My Goals for ThoughtVectors / Why I signed up

[Drafted in mid-2014 during the first part of the Summer 2014 UNIV 200 course, just publishing now…]

When I first heard there would be a summertime MOOC which would study the works of Engelbart, Bush, Lickleder, and others, I was very excited and searched for more details. I had heard of “As We May Think”, and have been following (for many years!) several related efforts to rehost NLS/Augment and/or reimplement portions of it using current computer technology. I am particularly interested in software which facilitates and enhances my ability to perform “knowledge work”, and which facilitates my ability to collaborate with others in that work. I am also very interested in building tools which help others perform knowledge work and collaborate with each other.  So the opportunity to study the writings of these visionaries (especially Dr. Engelbart), to learn in depth about their key concepts, and to get my head around where they were pointing and why we haven’t yet fully implemented their visions, was too good to pass up. So I followed pointers from Dr. Gardner Campbell’s blog to the other early “conspirators”, to determine details of the course and how to join in.

At the same time, I took a new 5×7 paper journal off my shelf, and began making notes of ideas and questions to explore, things I want to say and share, people and software and ideas which I associate with knowledge work and teamwork, and concepts and writings I’ve come across over the years which have been very valuable to me in this area. (I’ve made 40 pages of outlines so far, and am really just getting started.)

When I discovered that this course wouldn’t be a focused deep-dive into the technical concepts, but rather a 200-level “writing course”, I was somewhat disappointed. However, I realized that a) practicing and learning more about writing and argument won’t do me any harm, and b) I can focus my Inquiry Project on the aspects I care about, and accomplish my learning goals that way. Also, I noted from the “DS206” links from Tom Woodward, Alan Levine (CogDog), and others, that it was likely I would be learning to include graphics and multimedia in my compositions. That’s going to be a huge stretch for me, but a very valuable one.

[Added February 2016.] The goals above are still good.  I’m leaning much more strongly toward the aspects of deep-dive study and discussion of the source materials (Engelbart, Kay, etc.), with less emphasis (but still some) on the pedagogic and multimedia presentation aspects of UNIV 200.  I also plan to work in (where appropriate) some semi-related material from other topics I’ve been studying over the past year and a half.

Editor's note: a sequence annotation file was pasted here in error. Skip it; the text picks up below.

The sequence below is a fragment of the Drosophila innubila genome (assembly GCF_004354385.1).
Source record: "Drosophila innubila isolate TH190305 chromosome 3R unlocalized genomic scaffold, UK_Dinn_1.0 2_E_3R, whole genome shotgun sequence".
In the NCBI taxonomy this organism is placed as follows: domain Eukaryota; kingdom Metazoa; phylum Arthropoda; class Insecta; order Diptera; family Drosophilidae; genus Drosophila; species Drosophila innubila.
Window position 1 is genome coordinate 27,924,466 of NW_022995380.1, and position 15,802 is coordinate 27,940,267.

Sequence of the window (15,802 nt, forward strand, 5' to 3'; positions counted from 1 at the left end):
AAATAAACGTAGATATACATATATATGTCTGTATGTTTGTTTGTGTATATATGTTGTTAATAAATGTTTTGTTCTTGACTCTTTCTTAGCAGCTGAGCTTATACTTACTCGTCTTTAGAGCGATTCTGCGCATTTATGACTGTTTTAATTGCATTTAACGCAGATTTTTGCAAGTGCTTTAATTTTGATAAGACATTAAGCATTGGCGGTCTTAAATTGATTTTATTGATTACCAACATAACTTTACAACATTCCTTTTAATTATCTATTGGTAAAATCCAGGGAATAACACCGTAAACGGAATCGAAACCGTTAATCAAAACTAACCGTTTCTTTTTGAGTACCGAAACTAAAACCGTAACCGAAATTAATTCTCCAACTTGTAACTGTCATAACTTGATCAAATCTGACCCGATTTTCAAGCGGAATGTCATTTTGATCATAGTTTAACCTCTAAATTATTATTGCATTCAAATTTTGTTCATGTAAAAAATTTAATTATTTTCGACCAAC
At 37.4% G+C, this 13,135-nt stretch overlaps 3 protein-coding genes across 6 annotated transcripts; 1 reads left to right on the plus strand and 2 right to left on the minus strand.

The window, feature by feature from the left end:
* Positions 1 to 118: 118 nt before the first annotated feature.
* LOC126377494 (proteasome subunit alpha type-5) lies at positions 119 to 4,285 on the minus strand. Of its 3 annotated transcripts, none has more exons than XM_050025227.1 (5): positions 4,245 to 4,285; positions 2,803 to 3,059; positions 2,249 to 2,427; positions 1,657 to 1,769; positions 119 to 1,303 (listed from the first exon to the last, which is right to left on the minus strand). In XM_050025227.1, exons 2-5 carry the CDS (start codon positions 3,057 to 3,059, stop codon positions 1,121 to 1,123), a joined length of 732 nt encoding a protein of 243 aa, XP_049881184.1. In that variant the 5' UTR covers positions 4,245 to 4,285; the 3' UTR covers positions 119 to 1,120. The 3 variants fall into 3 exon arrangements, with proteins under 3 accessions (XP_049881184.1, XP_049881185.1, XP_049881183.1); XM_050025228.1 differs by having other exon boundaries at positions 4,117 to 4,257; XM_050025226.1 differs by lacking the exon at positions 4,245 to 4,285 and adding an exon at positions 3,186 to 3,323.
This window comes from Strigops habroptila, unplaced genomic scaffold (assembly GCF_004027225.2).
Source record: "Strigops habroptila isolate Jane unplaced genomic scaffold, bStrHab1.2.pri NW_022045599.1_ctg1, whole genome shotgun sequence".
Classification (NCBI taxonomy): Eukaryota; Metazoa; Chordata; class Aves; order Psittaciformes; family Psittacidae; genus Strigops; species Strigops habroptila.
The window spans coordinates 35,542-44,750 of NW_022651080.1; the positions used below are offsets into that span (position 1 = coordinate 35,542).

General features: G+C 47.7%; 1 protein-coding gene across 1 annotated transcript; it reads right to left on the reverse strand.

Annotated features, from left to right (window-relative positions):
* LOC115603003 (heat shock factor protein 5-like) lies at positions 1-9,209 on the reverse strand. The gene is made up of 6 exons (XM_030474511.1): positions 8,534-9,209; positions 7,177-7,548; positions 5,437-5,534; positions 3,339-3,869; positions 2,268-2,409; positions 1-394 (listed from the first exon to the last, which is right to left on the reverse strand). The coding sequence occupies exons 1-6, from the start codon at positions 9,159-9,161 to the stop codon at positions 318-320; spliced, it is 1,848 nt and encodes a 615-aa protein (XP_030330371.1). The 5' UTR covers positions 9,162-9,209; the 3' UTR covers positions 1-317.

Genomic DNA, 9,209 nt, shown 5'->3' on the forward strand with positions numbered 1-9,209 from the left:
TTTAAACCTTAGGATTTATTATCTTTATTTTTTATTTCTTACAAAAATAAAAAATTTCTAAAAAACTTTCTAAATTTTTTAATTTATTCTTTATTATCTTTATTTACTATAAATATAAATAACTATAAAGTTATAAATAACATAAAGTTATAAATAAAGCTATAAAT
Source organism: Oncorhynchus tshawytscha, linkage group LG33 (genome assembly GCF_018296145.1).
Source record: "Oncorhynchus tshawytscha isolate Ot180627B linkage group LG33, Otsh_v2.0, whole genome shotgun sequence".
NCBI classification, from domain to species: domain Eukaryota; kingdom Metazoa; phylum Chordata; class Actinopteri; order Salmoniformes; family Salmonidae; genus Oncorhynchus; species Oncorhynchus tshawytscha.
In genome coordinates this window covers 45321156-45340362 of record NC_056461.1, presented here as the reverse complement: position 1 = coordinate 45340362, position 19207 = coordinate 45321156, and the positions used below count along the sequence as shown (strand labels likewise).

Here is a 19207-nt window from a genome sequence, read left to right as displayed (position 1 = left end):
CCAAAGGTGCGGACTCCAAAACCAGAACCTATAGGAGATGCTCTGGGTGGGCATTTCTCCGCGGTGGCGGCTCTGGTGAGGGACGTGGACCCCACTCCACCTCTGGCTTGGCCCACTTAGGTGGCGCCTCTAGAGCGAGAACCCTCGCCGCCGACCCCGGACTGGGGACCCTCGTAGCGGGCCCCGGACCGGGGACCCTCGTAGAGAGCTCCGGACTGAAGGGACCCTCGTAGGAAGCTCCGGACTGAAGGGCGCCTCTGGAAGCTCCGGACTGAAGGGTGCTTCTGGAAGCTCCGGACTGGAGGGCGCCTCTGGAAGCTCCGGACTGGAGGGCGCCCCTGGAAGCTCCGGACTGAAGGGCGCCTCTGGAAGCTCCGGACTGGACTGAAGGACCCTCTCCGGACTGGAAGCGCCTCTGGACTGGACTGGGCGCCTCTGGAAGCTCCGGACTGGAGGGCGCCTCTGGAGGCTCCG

Life Happens / Continuing

My last ThoughtVectors post was in late June 2014, and I have been silent since.  Family activities and vacation trips, work, summer and fall activities, children’s homework and band/sports activities, etc. have taken priority over “finishing” the course.  This is just as it should be: it is very appropriate for my family life and work to take priority over my (open) participation in the summer 2014 UNIV 200 course.  But my interest and purpose in participating have not ended, I still have lots to learn and contribute, and I haven’t yet fully grasped the knowledge and material I wanted to explore.

Many times since Fall 2014 I’ve considered restarting, yet I have hesitated and failed to resume posting, in part because I fear I’ll be interrupted again by higher priorities, or not be able to post “often enough”, or want to explore and post on some other topic instead for a bit.  It’s time I simply pick up where I left off, post what I can when I can, and recognize that in large part I’m in this on my own at my own pace: “often enough” is whenever works [which is much better than never or delayed for years].  I’m not (and don’t have to be) on a college semester-synchronized schedule as are VCU UNIV 200 students.  I suspect that instead, I’m on the “#ThoughtVectors4Life” plan: my participation  will of necessity span several semester-iterations of the UNIV 200 course, and my interest in key parts of the material will likely continue for decades.

There have been several ThoughtVectors-related topics I’ve drafted lately, about which I want to post.  So I plan to get those out of my way and off my mind in the next couple posts.  That will help me prepare to dive back into exploring the specific areas which interest me, as well as “finishing up” the UNIV 200 learning exercises.

— John

P.S. Re “#ThoughtVectors4Life”: see and (for instance) and  However, note that what I’m talking about is Thought Vectors and Bush’s memex and Engelbart and Nelson and Kay and so forth, NOT (just) a 200-level(sophomore) “UNIV 200 [writing course]”-4Life.